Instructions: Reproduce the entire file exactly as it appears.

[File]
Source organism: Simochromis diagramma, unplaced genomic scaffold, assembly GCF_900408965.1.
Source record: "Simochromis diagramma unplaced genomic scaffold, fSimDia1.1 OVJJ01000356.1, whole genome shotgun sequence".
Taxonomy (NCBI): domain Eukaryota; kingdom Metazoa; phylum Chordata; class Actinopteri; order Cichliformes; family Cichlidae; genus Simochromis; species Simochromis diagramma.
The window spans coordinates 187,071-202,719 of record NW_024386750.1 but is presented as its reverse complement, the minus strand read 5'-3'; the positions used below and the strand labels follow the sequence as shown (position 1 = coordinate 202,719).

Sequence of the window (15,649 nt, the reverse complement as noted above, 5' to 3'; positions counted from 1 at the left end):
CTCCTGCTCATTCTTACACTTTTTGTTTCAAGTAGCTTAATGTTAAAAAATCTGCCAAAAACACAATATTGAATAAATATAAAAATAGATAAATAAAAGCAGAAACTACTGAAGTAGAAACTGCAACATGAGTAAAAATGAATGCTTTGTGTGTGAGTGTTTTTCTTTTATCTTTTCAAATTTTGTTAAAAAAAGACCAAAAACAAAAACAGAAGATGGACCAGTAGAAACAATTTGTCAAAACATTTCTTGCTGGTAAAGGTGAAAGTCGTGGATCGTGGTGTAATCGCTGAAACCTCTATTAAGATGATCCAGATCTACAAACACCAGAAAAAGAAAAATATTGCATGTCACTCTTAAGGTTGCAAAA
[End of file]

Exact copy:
Source organism: Simochromis diagramma, unplaced genomic scaffold, assembly GCF_900408965.1.
Source record: "Simochromis diagramma unplaced genomic scaffold, fSimDia1.1 OVJJ01000356.1, whole genome shotgun sequence".
Taxonomy (NCBI): domain Eukaryota; kingdom Metazoa; phylum Chordata; class Actinopteri; order Cichliformes; family Cichlidae; genus Simochromis; species Simochromis diagramma.
The window spans coordinates 187,071-202,719 of record NW_024386750.1 but is presented as its reverse complement, the minus strand read 5'-3'; the positions used below and the strand labels follow the sequence as shown (position 1 = coordinate 202,719).

Sequence of the window (15,649 nt, the reverse complement as noted above, 5' to 3'; positions counted from 1 at the left end):
CTCCTGCTCATTCTTACACTTTTTGTTTCAAGTAGCTTAATGTTAAAAAATCTGCCAAAAACACAATATTGAATAAATATAAAAATAGATAAATAAAAGCAGAAACTACTGAAGTAGAAACTGCAACATGAGTAAAAATGAATGCTTTGTGTGTGAGTGTTTTTCTTTTATCTTTTCAAATTTTGTTAAAAAAAGACCAAAAACAAAAACAGAAGATGGACCAGTAGAAACAATTTGTCAAAACATTTCTTGCTGGTAAAGGTGAAAGTCGTGGATCGTGGTGTAATCGCTGAAACCTCTATTAAGATGATCCAGATCTACAAACACCAGAAAAAGAAAAATATTGCATGTCACTCTTAAGGTTGCAAAA